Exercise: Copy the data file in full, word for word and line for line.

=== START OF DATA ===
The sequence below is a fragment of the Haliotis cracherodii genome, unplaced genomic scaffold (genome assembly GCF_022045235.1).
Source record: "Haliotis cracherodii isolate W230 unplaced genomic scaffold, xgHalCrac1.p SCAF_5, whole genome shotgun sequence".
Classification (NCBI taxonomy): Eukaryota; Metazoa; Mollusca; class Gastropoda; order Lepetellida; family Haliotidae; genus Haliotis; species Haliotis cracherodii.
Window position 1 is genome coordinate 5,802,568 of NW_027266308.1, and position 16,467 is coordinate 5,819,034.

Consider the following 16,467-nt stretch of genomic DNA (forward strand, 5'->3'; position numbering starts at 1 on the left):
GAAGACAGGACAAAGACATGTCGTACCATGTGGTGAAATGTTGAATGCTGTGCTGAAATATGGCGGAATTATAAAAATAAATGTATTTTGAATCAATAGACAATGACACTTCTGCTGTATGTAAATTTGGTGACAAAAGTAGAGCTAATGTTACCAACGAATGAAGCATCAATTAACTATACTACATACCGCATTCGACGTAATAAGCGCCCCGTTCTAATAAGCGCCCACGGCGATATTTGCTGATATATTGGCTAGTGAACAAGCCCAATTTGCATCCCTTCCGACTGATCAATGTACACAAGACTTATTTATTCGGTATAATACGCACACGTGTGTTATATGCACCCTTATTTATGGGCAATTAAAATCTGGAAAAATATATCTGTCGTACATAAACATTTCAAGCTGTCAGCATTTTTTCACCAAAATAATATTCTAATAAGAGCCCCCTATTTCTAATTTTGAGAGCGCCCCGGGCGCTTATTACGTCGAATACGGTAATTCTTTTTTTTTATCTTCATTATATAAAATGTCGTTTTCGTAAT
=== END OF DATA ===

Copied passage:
The sequence below is a fragment of the Haliotis cracherodii genome, unplaced genomic scaffold (genome assembly GCF_022045235.1).
Source record: "Haliotis cracherodii isolate W230 unplaced genomic scaffold, xgHalCrac1.p SCAF_5, whole genome shotgun sequence".
Classification (NCBI taxonomy): Eukaryota; Metazoa; Mollusca; class Gastropoda; order Lepetellida; family Haliotidae; genus Haliotis; species Haliotis cracherodii.
Window position 1 is genome coordinate 5,802,568 of NW_027266308.1, and position 16,467 is coordinate 5,819,034.

Consider the following 16,467-nt stretch of genomic DNA (forward strand, 5'->3'; position numbering starts at 1 on the left):
GAAGACAGGACAAAGACATGTCGTACCATGTGGTGAAATGTTGAATGCTGTGCTGAAATATGGCGGAATTATAAAAATAAATGTATTTTGAATCAATAGACAATGACACTTCTGCTGTATGTAAATTTGGTGACAAAAGTAGAGCTAATGTTACCAACGAATGAAGCATCAATTAACTATACTACATACCGCATTCGACGTAATAAGCGCCCCGTTCTAATAAGCGCCCACGGCGATATTTGCTGATATATTGGCTAGTGAACAAGCCCAATTTGCATCCCTTCCGACTGATCAATGTACACAAGACTTATTTATTCGGTATAATACGCACACGTGTGTTATATGCACCCTTATTTATGGGCAATTAAAATCTGGAAAAATATATCTGTCGTACATAAACATTTCAAGCTGTCAGCATTTTTTCACCAAAATAATATTCTAATAAGAGCCCCCTATTTCTAATTTTGAGAGCGCCCCGGGCGCTTATTACGTCGAATACGGTAATTCTTTTTTTTTATCTTCATTATATAAAATGTCGTTTTCGTAAT